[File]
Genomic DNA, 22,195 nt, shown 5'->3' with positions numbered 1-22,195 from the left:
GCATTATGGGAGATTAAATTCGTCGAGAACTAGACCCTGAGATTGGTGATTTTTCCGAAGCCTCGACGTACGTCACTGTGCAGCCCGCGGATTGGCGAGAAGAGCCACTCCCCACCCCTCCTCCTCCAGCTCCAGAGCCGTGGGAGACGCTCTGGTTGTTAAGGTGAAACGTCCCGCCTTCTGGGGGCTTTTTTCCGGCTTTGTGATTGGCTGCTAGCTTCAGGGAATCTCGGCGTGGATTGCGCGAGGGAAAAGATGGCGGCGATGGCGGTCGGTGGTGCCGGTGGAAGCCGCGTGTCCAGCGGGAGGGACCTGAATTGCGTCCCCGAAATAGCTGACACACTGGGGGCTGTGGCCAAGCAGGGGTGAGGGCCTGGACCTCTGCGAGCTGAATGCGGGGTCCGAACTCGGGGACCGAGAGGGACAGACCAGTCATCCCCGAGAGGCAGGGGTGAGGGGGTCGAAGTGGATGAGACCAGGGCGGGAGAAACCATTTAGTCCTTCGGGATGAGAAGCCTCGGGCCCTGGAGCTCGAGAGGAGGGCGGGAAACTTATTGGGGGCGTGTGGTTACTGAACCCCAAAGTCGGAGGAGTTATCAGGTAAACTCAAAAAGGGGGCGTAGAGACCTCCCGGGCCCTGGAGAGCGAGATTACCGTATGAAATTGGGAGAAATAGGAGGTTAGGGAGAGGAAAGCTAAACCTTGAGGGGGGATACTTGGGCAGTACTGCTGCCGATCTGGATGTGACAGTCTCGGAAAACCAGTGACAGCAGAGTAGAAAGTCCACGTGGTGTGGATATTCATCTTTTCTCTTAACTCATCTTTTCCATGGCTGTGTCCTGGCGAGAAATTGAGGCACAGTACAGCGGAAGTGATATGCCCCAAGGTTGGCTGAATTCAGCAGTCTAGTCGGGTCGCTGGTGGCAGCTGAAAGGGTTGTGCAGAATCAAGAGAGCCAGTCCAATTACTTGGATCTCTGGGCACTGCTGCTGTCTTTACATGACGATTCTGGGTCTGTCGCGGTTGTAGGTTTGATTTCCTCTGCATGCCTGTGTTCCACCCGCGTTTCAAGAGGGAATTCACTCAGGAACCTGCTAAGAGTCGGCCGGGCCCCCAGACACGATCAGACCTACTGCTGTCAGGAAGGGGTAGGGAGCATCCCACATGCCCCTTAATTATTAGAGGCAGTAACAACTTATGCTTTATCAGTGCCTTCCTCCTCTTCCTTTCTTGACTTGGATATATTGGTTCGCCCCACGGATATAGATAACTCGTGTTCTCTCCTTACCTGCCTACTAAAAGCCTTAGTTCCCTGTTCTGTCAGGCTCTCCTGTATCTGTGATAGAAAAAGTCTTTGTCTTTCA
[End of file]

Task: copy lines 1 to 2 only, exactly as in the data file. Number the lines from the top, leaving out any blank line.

Genomic DNA, 22,195 nt, shown 5'->3' with positions numbered 1-22,195 from the left:
GCATTATGGGAGATTAAATTCGTCGAGAACTAGACCCTGAGATTGGTGATTTTTCCGAAGCCTCGACGTACGTCACTGTGCAGCCCGCGGATTGGCGAGAAGAGCCACTCCCCACCCCTCCTCCTCCAGCTCCAGAGCCGTGGGAGACGCTCTGGTTGTTAAGGTGAAACGTCCCGCCTTCTGGGGGCTTTTTTCCGGCTTTGTGATTGGCTGCTAGCTTCAGGGAATCTCGGCGTGGATTGCGCGAGGGAAAAGATGGCGGCGATGGCGGTCGGTGGTGCCGGTGGAAGCCGCGTGTCCAGCGGGAGGGACCTGAATTGCGTCCCCGAAATAGCTGACACACTGGGGGCTGTGGCCAAGCAGGGGTGAGGGCCTGGACCTCTGCGAGCTGAATGCGGGGTCCGAACTCGGGGACCGAGAGGGACAGACCAGTCATCCCCGAGAGGCAGGGGTGAGGGGGTCGAAGTGGATGAGACCAGGGCGGGAGAAACCATTTAGTCCTTCGGGATGAGAAGCCTCGGGCCCTGGAGCTCGAGAGGAGGGCGGGAAACTTATTGGGGGCGTGTGGTTACTGAACCCCAAAGTCGGAGGAGTTATCAGGTAAACTCAAAAAGGGGGCGTAGAGACCTCCCGGGCCCTGGAGAGCGAGATTACCGTATGAAATTGGGAGAAATAGGAGGTTAGGGAGAGGAAAGCTAAACCTTGAGGGGGGATACTTGGGCAGTACTGCTGCCGATCTGGATGTGACAGTCTCGGAAAACCAGTGACAGCAGAGTAGAAAGTCCACGTGGTGTGGATATTCATCTTTTCTCTTAACTCATCTTTTCCATGGCTGTGTCCTGGCGAGAAATTGAGGCACAGTACAGCGGAAGTGATATGCCCCAAGGTTGGCTGAATTCAGCAGTCTAGTCGGGTCGCTGGTGGCAGCTGAAAGGGTTGTGCAGAATCAAGAGAGCCAGTCCAATTACTTGGATCTCTGGGCACTGCTGCTGTCTTTACATGACGATTCTGGGTCTGTCGCGGTTGTAGGTTTGATTTCCTCTGCATGCCTGTGTTCCACCCGCGTTTCAAGAGGGAATTCACTCAGGAACCTGCTAAGAGTCGGCCGGGCCCCCAGACACGATCAGACCTACTGCTGTCAGGAAGGGGTAGGGAGCATCCCACATGCCCCTTAATTATTAGAGGCAGTAACAACTTATGCTTTATCAGTGCCTTCCTCCTCTTCCTTTCTTGACTTGGATATATTGGTTCGCCCCACGGATATAGATAACTCGTGTTCTCTCCTTACCTGCCTACTAAAAGCCTTAGTTCCCTGTTCTGTCAGGCTCTCCTGTATCTGTGATAGAAAAAGTCTTTGTCTTTCA